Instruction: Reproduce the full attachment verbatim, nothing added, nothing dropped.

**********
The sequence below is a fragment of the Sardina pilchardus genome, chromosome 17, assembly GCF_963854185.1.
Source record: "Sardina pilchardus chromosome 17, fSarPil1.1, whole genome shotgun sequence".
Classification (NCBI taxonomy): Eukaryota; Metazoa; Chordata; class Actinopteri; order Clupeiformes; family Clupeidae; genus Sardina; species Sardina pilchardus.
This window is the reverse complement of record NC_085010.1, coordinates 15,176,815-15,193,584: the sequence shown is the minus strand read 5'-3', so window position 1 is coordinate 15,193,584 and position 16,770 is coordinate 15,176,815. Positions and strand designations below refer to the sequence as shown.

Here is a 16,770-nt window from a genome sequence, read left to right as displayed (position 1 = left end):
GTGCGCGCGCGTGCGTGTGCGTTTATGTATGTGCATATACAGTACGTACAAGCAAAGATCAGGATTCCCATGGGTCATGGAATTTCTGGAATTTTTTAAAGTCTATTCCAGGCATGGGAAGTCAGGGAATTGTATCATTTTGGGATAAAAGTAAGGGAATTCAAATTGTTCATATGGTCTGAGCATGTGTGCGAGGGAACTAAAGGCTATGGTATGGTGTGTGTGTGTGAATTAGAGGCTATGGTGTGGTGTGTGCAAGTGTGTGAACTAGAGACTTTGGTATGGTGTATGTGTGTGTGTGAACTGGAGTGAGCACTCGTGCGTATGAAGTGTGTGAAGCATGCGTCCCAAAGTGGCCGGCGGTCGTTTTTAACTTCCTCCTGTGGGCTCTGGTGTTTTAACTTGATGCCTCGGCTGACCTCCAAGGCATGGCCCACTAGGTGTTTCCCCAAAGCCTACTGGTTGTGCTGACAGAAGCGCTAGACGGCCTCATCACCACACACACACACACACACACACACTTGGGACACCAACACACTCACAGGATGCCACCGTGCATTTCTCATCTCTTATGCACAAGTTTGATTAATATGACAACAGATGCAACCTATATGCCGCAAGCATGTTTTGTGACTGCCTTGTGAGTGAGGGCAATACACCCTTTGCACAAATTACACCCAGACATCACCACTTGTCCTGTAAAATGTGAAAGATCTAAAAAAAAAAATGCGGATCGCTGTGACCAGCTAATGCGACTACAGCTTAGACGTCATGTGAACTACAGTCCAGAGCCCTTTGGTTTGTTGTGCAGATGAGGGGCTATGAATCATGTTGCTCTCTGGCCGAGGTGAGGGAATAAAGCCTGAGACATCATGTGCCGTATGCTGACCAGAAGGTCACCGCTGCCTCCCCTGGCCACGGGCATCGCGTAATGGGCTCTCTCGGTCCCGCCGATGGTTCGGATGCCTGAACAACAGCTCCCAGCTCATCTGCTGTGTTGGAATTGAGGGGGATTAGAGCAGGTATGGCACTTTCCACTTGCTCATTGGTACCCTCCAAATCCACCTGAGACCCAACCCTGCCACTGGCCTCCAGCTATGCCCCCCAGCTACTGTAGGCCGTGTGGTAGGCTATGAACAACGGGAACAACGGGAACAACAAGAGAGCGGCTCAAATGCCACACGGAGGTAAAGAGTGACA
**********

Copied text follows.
The sequence below is a fragment of the Sardina pilchardus genome, chromosome 17, assembly GCF_963854185.1.
Source record: "Sardina pilchardus chromosome 17, fSarPil1.1, whole genome shotgun sequence".
Classification (NCBI taxonomy): Eukaryota; Metazoa; Chordata; class Actinopteri; order Clupeiformes; family Clupeidae; genus Sardina; species Sardina pilchardus.
This window is the reverse complement of record NC_085010.1, coordinates 15,176,815-15,193,584: the sequence shown is the minus strand read 5'-3', so window position 1 is coordinate 15,193,584 and position 16,770 is coordinate 15,176,815. Positions and strand designations below refer to the sequence as shown.

Here is a 16,770-nt window from a genome sequence, read left to right as displayed (position 1 = left end):
GTGCGCGCGCGTGCGTGTGCGTTTATGTATGTGCATATACAGTACGTACAAGCAAAGATCAGGATTCCCATGGGTCATGGAATTTCTGGAATTTTTTAAAGTCTATTCCAGGCATGGGAAGTCAGGGAATTGTATCATTTTGGGATAAAAGTAAGGGAATTCAAATTGTTCATATGGTCTGAGCATGTGTGCGAGGGAACTAAAGGCTATGGTATGGTGTGTGTGTGTGAATTAGAGGCTATGGTGTGGTGTGTGCAAGTGTGTGAACTAGAGACTTTGGTATGGTGTATGTGTGTGTGTGAACTGGAGTGAGCACTCGTGCGTATGAAGTGTGTGAAGCATGCGTCCCAAAGTGGCCGGCGGTCGTTTTTAACTTCCTCCTGTGGGCTCTGGTGTTTTAACTTGATGCCTCGGCTGACCTCCAAGGCATGGCCCACTAGGTGTTTCCCCAAAGCCTACTGGTTGTGCTGACAGAAGCGCTAGACGGCCTCATCACCACACACACACACACACACACACACTTGGGACACCAACACACTCACAGGATGCCACCGTGCATTTCTCATCTCTTATGCACAAGTTTGATTAATATGACAACAGATGCAACCTATATGCCGCAAGCATGTTTTGTGACTGCCTTGTGAGTGAGGGCAATACACCCTTTGCACAAATTACACCCAGACATCACCACTTGTCCTGTAAAATGTGAAAGATCTAAAAAAAAAAATGCGGATCGCTGTGACCAGCTAATGCGACTACAGCTTAGACGTCATGTGAACTACAGTCCAGAGCCCTTTGGTTTGTTGTGCAGATGAGGGGCTATGAATCATGTTGCTCTCTGGCCGAGGTGAGGGAATAAAGCCTGAGACATCATGTGCCGTATGCTGACCAGAAGGTCACCGCTGCCTCCCCTGGCCACGGGCATCGCGTAATGGGCTCTCTCGGTCCCGCCGATGGTTCGGATGCCTGAACAACAGCTCCCAGCTCATCTGCTGTGTTGGAATTGAGGGGGATTAGAGCAGGTATGGCACTTTCCACTTGCTCATTGGTACCCTCCAAATCCACCTGAGACCCAACCCTGCCACTGGCCTCCAGCTATGCCCCCCAGCTACTGTAGGCCGTGTGGTAGGCTATGAACAACGGGAACAACGGGAACAACAAGAGAGCGGCTCAAATGCCACACGGAGGTAAAGAGTGACA